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Effects of Life Transitions on Older Adults

By

Daniel B. Kaplan

, PhD, LICSW, Adelphi University School of Social Work;


Barbara J. Berkman

, DSW, PhD, Columbia University School of Social Work

Last full review/revision May 2019| Content last modified May 2019
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Late life is commonly a period of transitions (eg, retirement, relocation) and adjustment to losses.

Retirement is often the first major transition faced by older adults. Its effects on physical and mental health differ from person to person, depending on attitude toward and reason for retiring. About one third of retirees have difficulty adjusting to certain aspects of retirement, such as reduced income and altered social role and entitlements. Some people choose to retire, having looked forward to quitting work; others are forced to retire (eg, because of health problems or job loss). Appropriate preparation for retirement and counseling for retirees and families who experience difficulties may help.

Relocation may occur several times during old age—eg, to retirement housing with desirable amenities, to smaller quarters to reduce the burden of upkeep, to the homes of siblings or adult children, or to a residential care facility. Physical and mental status are significant predictors of relocation adjustment, as is thoughtful and adequate preparation. People who respond poorly to relocation are more likely to be living alone, socially isolated, poor, and depressed. Men respond less well than women.

The less control people perceive they have over the move and the less predictable the new environment seems, the greater the stress of relocation. People should become acquainted with the new setting well in advance. For the cognitively impaired, a move away from familiar surroundings may exacerbate functional dependence and disruptive behavior. Because of financial, social, and other complications, some older adults feel they must remain in problematic homes or neighborhoods despite their desire to relocate. Social workers can help such people assess their options for relocation or home modification.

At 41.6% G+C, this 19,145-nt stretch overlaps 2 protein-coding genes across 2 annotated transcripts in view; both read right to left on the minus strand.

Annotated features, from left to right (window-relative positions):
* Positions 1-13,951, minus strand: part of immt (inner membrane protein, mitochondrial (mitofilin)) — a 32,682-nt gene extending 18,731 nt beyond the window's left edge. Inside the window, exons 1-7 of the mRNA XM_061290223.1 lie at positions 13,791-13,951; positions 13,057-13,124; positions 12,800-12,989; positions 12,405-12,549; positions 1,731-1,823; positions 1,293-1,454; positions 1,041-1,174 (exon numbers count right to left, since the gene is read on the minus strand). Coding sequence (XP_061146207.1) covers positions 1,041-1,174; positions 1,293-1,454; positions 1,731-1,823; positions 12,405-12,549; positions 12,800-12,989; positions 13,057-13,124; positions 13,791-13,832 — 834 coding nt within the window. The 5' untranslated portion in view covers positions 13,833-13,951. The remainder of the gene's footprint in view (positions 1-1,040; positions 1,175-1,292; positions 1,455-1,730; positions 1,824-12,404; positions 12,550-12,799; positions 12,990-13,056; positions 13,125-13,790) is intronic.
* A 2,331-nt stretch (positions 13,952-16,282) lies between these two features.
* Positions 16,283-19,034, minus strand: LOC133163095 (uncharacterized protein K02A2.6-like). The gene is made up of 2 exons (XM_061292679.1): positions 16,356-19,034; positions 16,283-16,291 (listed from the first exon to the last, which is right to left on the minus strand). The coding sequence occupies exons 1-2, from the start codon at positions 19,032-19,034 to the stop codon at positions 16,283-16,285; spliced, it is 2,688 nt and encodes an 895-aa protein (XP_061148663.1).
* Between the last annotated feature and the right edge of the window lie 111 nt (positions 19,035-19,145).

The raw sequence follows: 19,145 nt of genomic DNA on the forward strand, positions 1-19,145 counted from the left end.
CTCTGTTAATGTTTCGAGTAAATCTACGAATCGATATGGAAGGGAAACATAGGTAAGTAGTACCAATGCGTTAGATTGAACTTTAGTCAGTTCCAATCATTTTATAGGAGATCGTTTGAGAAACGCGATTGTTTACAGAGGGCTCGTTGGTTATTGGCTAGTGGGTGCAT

Bereavement affects many aspects of an older person’s life. For example, social interaction and companionship decrease, and social status may change. The death of a spouse affects men and women differently. In the 2 years after death of a wife, the mortality rate in men tends to increase, especially if the wife’s death was unexpected. For women who lose a husband, data are less clear but generally do not indicate an increased mortality rate.

With bereavement, some sleep disturbance and anxiety are normal; these effects usually resolve in months without drug treatment. In contrast, prolonged, pathologic grief is characterized by the following:

  • Symptoms that are typical of a major depressive episode and that last > 2 months

  • Feelings of guilt about things not directly related to the loss

  • Thoughts of death unrelated to survivorship

  • Morbid preoccupation with worthlessness

  • Hallucinations other than hearing and seeing the decedent

Caregivers and health care practitioners should look for such symptoms and be aware that bereaved patients are at high risk of suicide and declining health status. Older adults comprise 13% of the population but account for 20% of all suicides, and the rate of suicide among older men is 5.25 times higher than among older women. Older adults often do not give warnings about suicide and seldom seek mental health treatment. Physicians are less likely to offer treatment for depression to older patients than to younger patients. Although older adults attempt suicide less often than those in other age groups, they have a much higher completion rate due to high likelihood of using firearms in the attempt (71.3% of completed suicides among older adults) as well as more health problems and frailty, avoiding interventions, and lower likelihood of living with others who might detect and respond to suicide attempts. Thus, the risk of suicide completion among older adults with suicidal ideation is very high.

Timely screening for depression and suicidal ideation is essential. Counseling and supportive services (eg, support groups for widows) may facilitate difficult transitions. Short-term use of anxiolytic drugs can help patients with excessive anxiety, and antidepressant therapies can reduce the intensity of depressive symptoms. However, excessive or prolonged use should be avoided because it may interfere with the process of grieving and adjustment. Prolonged, pathologic grief usually requires psychiatric evaluation and treatment.

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